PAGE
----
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Economics: Finding Information and Keeping Current

Search Strategy

Once you have defined the scope of your research topic, the next step is think about the range of resources available.

Library Search:

This is your first port of call and contains  a record of all the material catalogued by the Library.   Search the catalogue to find the location of books on your reading lists.

Handbooks:

These are more advanced than textbooks and normally  contain essay  contributions from key writers in a particular subject field,  providing a holistic approach to a topic.

Journals:

 Scholarly or peer reviewed journals provide a forum for academic debate and contain the latest research in a subject. They can be published monthly, quarterly, half yearly, annually or even biannually. Available in  two formats either  print or electronic (online).

Databases:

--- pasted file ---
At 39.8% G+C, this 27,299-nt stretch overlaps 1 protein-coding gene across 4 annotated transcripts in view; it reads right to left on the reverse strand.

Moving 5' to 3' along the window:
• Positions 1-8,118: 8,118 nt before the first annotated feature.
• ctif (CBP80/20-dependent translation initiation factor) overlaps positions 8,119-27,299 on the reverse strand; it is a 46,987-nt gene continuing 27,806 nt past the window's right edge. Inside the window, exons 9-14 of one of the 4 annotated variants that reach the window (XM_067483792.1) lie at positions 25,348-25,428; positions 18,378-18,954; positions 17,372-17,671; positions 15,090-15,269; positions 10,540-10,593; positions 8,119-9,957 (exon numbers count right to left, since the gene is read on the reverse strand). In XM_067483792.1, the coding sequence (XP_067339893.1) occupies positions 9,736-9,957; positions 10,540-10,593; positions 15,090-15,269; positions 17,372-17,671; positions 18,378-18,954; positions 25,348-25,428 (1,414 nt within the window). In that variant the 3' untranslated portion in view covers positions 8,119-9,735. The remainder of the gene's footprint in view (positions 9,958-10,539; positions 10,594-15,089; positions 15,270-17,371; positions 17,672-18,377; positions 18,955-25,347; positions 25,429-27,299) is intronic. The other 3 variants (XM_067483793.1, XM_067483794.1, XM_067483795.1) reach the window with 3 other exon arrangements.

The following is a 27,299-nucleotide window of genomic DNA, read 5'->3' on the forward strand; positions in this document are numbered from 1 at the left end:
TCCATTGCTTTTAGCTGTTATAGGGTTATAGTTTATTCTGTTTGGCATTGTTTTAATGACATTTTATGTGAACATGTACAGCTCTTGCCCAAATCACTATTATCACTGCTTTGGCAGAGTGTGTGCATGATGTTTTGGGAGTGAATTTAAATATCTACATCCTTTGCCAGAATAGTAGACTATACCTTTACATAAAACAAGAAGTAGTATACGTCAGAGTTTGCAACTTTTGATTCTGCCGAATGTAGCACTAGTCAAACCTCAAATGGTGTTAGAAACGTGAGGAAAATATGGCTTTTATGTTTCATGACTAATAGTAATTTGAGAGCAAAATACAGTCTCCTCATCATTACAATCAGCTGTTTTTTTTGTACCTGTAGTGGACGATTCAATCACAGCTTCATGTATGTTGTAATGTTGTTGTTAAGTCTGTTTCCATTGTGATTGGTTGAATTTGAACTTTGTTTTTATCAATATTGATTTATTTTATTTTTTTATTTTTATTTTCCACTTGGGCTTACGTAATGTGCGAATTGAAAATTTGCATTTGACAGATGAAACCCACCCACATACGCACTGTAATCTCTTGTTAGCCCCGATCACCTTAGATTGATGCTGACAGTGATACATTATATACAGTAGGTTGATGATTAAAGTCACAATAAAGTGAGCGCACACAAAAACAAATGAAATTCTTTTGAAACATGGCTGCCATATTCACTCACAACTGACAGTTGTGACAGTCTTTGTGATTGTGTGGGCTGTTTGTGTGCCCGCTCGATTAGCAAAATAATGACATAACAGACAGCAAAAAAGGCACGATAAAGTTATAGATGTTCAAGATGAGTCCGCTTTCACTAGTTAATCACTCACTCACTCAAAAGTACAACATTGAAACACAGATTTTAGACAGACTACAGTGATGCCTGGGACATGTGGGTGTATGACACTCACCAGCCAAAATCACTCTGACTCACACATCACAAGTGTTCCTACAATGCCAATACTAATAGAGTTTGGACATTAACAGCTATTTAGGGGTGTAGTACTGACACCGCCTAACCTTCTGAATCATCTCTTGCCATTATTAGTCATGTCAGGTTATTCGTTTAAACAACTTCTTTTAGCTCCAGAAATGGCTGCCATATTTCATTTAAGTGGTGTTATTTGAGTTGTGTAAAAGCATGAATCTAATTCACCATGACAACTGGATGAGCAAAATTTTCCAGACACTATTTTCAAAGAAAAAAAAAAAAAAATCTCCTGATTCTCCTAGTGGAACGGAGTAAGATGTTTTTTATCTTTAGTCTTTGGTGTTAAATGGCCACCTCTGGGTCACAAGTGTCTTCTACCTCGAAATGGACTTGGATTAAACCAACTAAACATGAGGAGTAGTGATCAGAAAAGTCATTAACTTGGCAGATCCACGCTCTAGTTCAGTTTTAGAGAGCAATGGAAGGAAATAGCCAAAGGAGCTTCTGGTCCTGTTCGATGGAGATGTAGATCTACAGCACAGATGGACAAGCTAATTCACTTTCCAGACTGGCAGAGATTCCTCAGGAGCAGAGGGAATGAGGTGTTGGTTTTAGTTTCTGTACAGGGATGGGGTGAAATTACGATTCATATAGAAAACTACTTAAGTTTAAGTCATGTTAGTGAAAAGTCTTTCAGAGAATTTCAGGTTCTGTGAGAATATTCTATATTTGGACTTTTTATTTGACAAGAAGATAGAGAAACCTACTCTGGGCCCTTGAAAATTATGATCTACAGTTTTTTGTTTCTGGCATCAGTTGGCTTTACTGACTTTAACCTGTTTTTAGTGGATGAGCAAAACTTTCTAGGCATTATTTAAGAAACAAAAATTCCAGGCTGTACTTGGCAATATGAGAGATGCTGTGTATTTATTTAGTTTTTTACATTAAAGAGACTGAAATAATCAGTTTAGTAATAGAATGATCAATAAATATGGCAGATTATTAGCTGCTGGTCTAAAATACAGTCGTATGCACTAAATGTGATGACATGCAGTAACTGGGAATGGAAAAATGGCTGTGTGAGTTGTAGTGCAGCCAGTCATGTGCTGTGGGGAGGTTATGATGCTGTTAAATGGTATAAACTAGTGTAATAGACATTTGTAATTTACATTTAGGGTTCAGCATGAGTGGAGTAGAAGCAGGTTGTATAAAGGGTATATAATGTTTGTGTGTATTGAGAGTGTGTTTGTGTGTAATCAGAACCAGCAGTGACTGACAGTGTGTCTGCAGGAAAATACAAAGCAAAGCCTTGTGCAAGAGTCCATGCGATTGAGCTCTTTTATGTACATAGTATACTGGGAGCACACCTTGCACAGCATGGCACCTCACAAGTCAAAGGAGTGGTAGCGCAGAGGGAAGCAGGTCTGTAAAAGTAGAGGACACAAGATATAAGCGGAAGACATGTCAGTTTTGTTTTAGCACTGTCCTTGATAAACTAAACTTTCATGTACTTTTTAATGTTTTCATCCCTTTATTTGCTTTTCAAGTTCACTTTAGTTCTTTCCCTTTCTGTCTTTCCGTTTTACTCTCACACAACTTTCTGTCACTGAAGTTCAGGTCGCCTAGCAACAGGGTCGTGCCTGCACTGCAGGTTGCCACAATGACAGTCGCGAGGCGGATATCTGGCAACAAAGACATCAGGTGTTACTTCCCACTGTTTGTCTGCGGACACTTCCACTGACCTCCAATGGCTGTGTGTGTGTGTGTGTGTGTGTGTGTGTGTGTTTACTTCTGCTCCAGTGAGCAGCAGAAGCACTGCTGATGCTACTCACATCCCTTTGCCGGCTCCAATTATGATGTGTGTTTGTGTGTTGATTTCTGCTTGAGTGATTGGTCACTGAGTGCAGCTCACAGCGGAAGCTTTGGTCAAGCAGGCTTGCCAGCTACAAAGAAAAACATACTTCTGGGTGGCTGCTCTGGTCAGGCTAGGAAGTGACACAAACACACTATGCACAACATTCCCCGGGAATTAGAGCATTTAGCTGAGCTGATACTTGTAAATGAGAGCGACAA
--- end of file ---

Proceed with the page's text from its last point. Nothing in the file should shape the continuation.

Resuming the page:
To access the content of an online journal you normally link to a database. Some database may only provide an abstract to a journal article rather than full text access.

Institutional Repository (Open Access)

A good source for working papers

Blogs:

Researchers are using blogs to communicate progress updates on various stages of  projects they are involved with.


Social Media:

Most research organisations are using Twitter and Facebook  as outlets to publicise their latest reports.

Thinking Strategies

Learn to think differently by adopting some of the techniques listed below for completing various projects and assignments.

Mendeley tutorials

Listed below are step by step instructions for using Mendeley to organise your references efficiently

Critically evaluating Information Sources

Critical Thinking Infographic - Devised by University of British Columbia